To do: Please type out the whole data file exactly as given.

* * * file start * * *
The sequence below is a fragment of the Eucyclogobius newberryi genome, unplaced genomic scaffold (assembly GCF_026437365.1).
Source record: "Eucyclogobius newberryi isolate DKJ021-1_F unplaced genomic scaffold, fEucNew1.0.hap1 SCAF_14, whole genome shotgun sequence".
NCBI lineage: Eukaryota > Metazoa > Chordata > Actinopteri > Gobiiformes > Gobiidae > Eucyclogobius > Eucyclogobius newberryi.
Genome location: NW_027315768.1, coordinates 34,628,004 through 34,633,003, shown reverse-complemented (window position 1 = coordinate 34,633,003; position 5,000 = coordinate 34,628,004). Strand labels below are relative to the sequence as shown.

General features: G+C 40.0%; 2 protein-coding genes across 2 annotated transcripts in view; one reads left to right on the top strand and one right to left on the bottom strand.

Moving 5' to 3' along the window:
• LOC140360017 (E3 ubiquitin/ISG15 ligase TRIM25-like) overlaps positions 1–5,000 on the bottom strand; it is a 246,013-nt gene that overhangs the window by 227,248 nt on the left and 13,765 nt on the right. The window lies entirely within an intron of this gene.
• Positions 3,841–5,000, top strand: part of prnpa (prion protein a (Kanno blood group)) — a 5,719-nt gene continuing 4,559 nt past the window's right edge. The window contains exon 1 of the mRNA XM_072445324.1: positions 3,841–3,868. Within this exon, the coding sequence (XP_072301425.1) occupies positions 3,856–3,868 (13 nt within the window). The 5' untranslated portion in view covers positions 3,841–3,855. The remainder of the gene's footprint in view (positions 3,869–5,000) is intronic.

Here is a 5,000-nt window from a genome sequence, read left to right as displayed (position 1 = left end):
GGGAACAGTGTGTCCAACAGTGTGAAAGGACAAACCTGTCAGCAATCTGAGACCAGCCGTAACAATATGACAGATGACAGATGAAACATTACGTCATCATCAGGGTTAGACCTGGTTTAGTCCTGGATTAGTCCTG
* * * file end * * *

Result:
The sequence below is a fragment of the Eucyclogobius newberryi genome, unplaced genomic scaffold (assembly GCF_026437365.1).
Source record: "Eucyclogobius newberryi isolate DKJ021-1_F unplaced genomic scaffold, fEucNew1.0.hap1 SCAF_14, whole genome shotgun sequence".
NCBI lineage: Eukaryota > Metazoa > Chordata > Actinopteri > Gobiiformes > Gobiidae > Eucyclogobius > Eucyclogobius newberryi.
Genome location: NW_027315768.1, coordinates 34,628,004 through 34,633,003, shown reverse-complemented (window position 1 = coordinate 34,633,003; position 5,000 = coordinate 34,628,004). Strand labels below are relative to the sequence as shown.

General features: G+C 40.0%; 2 protein-coding genes across 2 annotated transcripts in view; one reads left to right on the top strand and one right to left on the bottom strand.

Moving 5' to 3' along the window:
• LOC140360017 (E3 ubiquitin/ISG15 ligase TRIM25-like) overlaps positions 1–5,000 on the bottom strand; it is a 246,013-nt gene that overhangs the window by 227,248 nt on the left and 13,765 nt on the right. The window lies entirely within an intron of this gene.
• Positions 3,841–5,000, top strand: part of prnpa (prion protein a (Kanno blood group)) — a 5,719-nt gene continuing 4,559 nt past the window's right edge. The window contains exon 1 of the mRNA XM_072445324.1: positions 3,841–3,868. Within this exon, the coding sequence (XP_072301425.1) occupies positions 3,856–3,868 (13 nt within the window). The 5' untranslated portion in view covers positions 3,841–3,855. The remainder of the gene's footprint in view (positions 3,869–5,000) is intronic.

Here is a 5,000-nt window from a genome sequence, read left to right as displayed (position 1 = left end):
GGGAACAGTGTGTCCAACAGTGTGAAAGGACAAACCTGTCAGCAATCTGAGACCAGCCGTAACAATATGACAGATGACAGATGAAACATTACGTCATCATCAGGGTTAGACCTGGTTTAGTCCTGGATTAGTCCTG